NASHVILLE, Tenn. (WTVF) — As Lamar Alexander prepares to retire from more than 40 years of public service, he finds himself in an unusual position: urging a president from his own party to graciously concede the election to his Democratic opponent. Sen. Alexander joined a handful of other Republican leaders Monday by issuing a statement, asking the White House for a peaceful transition. In part, Alexander wrote, “my hope is that President Trump will take pride in his considerable accomplishments, put the country first and have a prompt and orderly transition to help the new administration succeed."
I recently sat down with Sen. Alexander at Curb Records in Nashville, to discuss his long career representing Tennessee. It began in 1978 when Alexander famously walked more than 1,000 miles across Tennessee to make his case to be governor. He served two terms, and later took the helm at the University of Tennessee, and served as President George H.W. Bush’s Secretary of Education. He’s been in the Senate since 2002.
So what’s next?
"Well, I'm gonna turn the page, and go to the next chapter and see what it's like. You know I heard someone say about a basketball player one time if he quit trying so hard and let the game come to him he'd be a better basketball player so maybe I'll quit trying so hard and let life come to me and see what it's like," Alexander said.
As he prepares for retirement, Alexander says he’s not only reflecting on his three terms in the Senate.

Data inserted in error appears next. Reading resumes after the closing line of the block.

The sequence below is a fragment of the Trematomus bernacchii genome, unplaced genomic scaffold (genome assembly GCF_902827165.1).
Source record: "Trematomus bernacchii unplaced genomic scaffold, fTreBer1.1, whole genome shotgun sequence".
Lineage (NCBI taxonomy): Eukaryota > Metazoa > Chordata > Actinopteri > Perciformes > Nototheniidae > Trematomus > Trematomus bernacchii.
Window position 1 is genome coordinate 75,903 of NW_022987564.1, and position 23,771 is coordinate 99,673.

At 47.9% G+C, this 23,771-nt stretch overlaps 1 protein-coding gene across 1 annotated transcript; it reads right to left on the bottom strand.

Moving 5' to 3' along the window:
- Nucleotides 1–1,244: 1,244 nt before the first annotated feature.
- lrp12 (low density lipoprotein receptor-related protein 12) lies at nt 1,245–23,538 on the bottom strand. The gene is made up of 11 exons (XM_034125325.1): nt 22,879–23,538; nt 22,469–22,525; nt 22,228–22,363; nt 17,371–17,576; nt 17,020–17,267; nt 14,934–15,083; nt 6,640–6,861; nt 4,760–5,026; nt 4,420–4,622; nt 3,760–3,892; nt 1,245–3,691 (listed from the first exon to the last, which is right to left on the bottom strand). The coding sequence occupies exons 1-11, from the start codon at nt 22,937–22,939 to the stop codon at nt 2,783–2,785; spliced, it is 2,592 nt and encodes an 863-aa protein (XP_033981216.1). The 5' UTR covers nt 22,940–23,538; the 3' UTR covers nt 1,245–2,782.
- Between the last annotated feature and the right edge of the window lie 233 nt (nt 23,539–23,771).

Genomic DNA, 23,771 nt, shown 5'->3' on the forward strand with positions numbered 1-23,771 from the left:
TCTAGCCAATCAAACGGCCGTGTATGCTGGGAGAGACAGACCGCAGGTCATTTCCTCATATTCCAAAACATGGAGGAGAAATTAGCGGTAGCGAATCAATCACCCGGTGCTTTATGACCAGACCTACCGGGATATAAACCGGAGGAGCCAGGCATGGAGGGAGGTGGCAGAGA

“I've thought back further than that. I've thought back 40 years, to the time I became governor, and I think particularly about how Tennessee has changed there. For example, we had no auto industry. Now, the General Motors plant is the largest GM plant in the world, and Nissan is the biggest one in North America, and a third of our manufacturing jobs are auto jobs. So I see us with better roads, better schools, higher incomes, more sense of pride over the last 40 years,” he said.
Alexander says he has a sense of pride over his work in Washington, building a reputation as a bipartisan statesman who was willing to work across the aisle. But you may be surprised to hear how he describes it.
"In the Senate, you're more or less a parade organizer. You're working with, you know, you're picking the music and picking the route and recruiting the marchers and heading in a direction. But the parades I've liked the best are the songwriters' bill, which has meant that lots of songwriters are getting paid now for their work. The Great American Outdoors Act, people have been trying to pass that for 50 years literally to help our parks,” he said.
Despite his accomplishments, Alexander has faced harsh criticism from Democrats for not speaking out more against some of President Trump's perceived gaffes and mistakes these past four years, especially his tweets. Alexander says that’s not his responsibility.
"My job is not really to give a running commentary on President Obama's liberal policy or President Trump's behavior. My job is to help the president to succeed where I can, and to vote against him when I have to," Alexander said.
Alexander says he and his wife Honey will move back to East Tennessee. He may write a book, and he'll definitely get back to playing the piano. His advice for his successor, Bill Hagerty?
"My advice is this: it's hard to get here, in the United States Senate. It's hard to stay here. And while you're here you might as well try to accomplish something good for the country," Alexander said.